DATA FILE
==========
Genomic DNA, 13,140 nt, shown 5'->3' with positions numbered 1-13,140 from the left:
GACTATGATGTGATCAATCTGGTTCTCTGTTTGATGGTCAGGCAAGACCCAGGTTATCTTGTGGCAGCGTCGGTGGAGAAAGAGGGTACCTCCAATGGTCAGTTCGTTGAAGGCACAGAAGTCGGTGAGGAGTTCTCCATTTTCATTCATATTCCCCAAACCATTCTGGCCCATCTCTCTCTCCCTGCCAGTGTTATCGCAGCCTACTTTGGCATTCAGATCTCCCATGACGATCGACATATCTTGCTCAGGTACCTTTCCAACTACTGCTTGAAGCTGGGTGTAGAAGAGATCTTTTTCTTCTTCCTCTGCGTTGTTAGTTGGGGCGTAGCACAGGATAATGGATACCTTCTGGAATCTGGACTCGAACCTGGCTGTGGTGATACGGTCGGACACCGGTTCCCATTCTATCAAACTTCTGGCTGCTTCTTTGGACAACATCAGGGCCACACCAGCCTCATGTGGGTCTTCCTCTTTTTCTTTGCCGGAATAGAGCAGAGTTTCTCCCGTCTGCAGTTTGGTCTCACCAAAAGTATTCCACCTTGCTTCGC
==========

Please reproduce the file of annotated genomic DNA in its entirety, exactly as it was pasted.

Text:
Genomic DNA, 13,140 nt, shown 5'->3' with positions numbered 1-13,140 from the left:
GACTATGATGTGATCAATCTGGTTCTCTGTTTGATGGTCAGGCAAGACCCAGGTTATCTTGTGGCAGCGTCGGTGGAGAAAGAGGGTACCTCCAATGGTCAGTTCGTTGAAGGCACAGAAGTCGGTGAGGAGTTCTCCATTTTCATTCATATTCCCCAAACCATTCTGGCCCATCTCTCTCTCCCTGCCAGTGTTATCGCAGCCTACTTTGGCATTCAGATCTCCCATGACGATCGACATATCTTGCTCAGGTACCTTTCCAACTACTGCTTGAAGCTGGGTGTAGAAGAGATCTTTTTCTTCTTCCTCTGCGTTGTTAGTTGGGGCGTAGCACAGGATAATGGATACCTTCTGGAATCTGGACTCGAACCTGGCTGTGGTGATACGGTCGGACACCGGTTCCCATTCTATCAAACTTCTGGCTGCTTCTTTGGACAACATCAGGGCCACACCAGCCTCATGTGGGTCTTCCTCTTTTTCTTTGCCGGAATAGAGCAGAGTTTCTCCCGTCTGCAGTTTGGTCTCACCAAAAGTATTCCACCTTGCTTCGC